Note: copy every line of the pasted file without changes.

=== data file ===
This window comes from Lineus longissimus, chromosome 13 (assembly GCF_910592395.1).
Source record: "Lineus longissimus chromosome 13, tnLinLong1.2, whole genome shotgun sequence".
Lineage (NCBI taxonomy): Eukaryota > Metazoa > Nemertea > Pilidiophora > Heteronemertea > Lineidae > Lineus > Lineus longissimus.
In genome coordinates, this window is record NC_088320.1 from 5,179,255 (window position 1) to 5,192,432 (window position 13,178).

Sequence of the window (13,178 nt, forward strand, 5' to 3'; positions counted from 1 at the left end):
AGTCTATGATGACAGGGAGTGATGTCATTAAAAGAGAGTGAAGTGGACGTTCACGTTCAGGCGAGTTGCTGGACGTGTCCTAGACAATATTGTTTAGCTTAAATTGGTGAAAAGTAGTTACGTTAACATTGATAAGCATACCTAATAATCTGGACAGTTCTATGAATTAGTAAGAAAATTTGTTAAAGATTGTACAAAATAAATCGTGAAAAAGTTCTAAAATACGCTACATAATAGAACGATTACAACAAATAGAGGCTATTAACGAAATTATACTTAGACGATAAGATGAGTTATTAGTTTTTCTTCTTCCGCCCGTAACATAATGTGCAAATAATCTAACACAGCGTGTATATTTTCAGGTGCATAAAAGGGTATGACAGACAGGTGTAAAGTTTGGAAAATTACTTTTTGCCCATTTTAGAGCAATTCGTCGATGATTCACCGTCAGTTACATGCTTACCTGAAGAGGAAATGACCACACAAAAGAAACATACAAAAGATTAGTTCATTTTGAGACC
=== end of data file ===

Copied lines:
This window comes from Lineus longissimus, chromosome 13 (assembly GCF_910592395.1).
Source record: "Lineus longissimus chromosome 13, tnLinLong1.2, whole genome shotgun sequence".
Lineage (NCBI taxonomy): Eukaryota > Metazoa > Nemertea > Pilidiophora > Heteronemertea > Lineidae > Lineus > Lineus longissimus.
In genome coordinates, this window is record NC_088320.1 from 5,179,255 (window position 1) to 5,192,432 (window position 13,178).

Sequence of the window (13,178 nt, forward strand, 5' to 3'; positions counted from 1 at the left end):
AGTCTATGATGACAGGGAGTGATGTCATTAAAAGAGAGTGAAGTGGACGTTCACGTTCAGGCGAGTTGCTGGACGTGTCCTAGACAATATTGTTTAGCTTAAATTGGTGAAAAGTAGTTACGTTAACATTGATAAGCATACCTAATAATCTGGACAGTTCTATGAATTAGTAAGAAAATTTGTTAAAGATTGTACAAAATAAATCGTGAAAAAGTTCTAAAATACGCTACATAATAGAACGATTACAACAAATAGAGGCTATTAACGAAATTATACTTAGACGATAAGATGAGTTATTAGTTTTTCTTCTTCCGCCCGTAACATAATGTGCAAATAATCTAACACAGCGTGTATATTTTCAGGTGCATAAAAGGGTATGACAGACAGGTGTAAAGTTTGGAAAATTACTTTTTGCCCATTTTAGAGCAATTCGTCGATGATTCACCGTCAGTTACATGCTTACCTGAAGAGGAAATGACCACACAAAAGAAACATACAAAAGATTAGTTCATTTTGAGACC